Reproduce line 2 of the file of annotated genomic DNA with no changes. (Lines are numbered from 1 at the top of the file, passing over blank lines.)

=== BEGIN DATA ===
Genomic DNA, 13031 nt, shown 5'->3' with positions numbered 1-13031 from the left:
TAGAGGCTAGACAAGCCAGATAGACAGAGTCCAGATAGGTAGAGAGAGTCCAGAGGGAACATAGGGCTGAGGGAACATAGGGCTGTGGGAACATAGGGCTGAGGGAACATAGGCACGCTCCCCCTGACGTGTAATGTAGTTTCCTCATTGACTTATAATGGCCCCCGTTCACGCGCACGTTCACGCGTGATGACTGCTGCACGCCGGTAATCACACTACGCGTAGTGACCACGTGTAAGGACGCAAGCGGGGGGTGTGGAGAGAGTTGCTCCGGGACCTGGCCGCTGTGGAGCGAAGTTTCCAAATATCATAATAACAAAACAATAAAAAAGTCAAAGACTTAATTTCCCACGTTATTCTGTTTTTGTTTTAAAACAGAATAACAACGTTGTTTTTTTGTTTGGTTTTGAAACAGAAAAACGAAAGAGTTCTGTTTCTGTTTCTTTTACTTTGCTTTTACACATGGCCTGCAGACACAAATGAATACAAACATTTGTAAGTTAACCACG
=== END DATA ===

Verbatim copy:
TAGAGGCTAGACAAGCCAGATAGACAGAGTCCAGATAGGTAGAGAGAGTCCAGAGGGAACATAGGGCTGAGGGAACATAGGGCTGTGGGAACATAGGGCTGAGGGAACATAGGCACGCTCCCCCTGACGTGTAATGTAGTTTCCTCATTGACTTATAATGGCCCCCGTTCACGCGCACGTTCACGCGTGATGACTGCTGCACGCCGGTAATCACACTACGCGTAGTGACCACGTGTAAGGACGCAAGCGGGGGGTGTGGAGAGAGTTGCTCCGGGACCTGGCCGCTGTGGAGCGAAGTTTCCAAATATCATAATAACAAAACAATAAAAAAGTCAAAGACTTAATTTCCCACGTTATTCTGTTTTTGTTTTAAAACAGAATAACAACGTTGTTTTTTTGTTTGGTTTTGAAACAGAAAAACGAAAGAGTTCTGTTTCTGTTTCTTTTACTTTGCTTTTACACATGGCCTGCAGACACAAATGAATACAAACATTTGTAAGTTAACCACG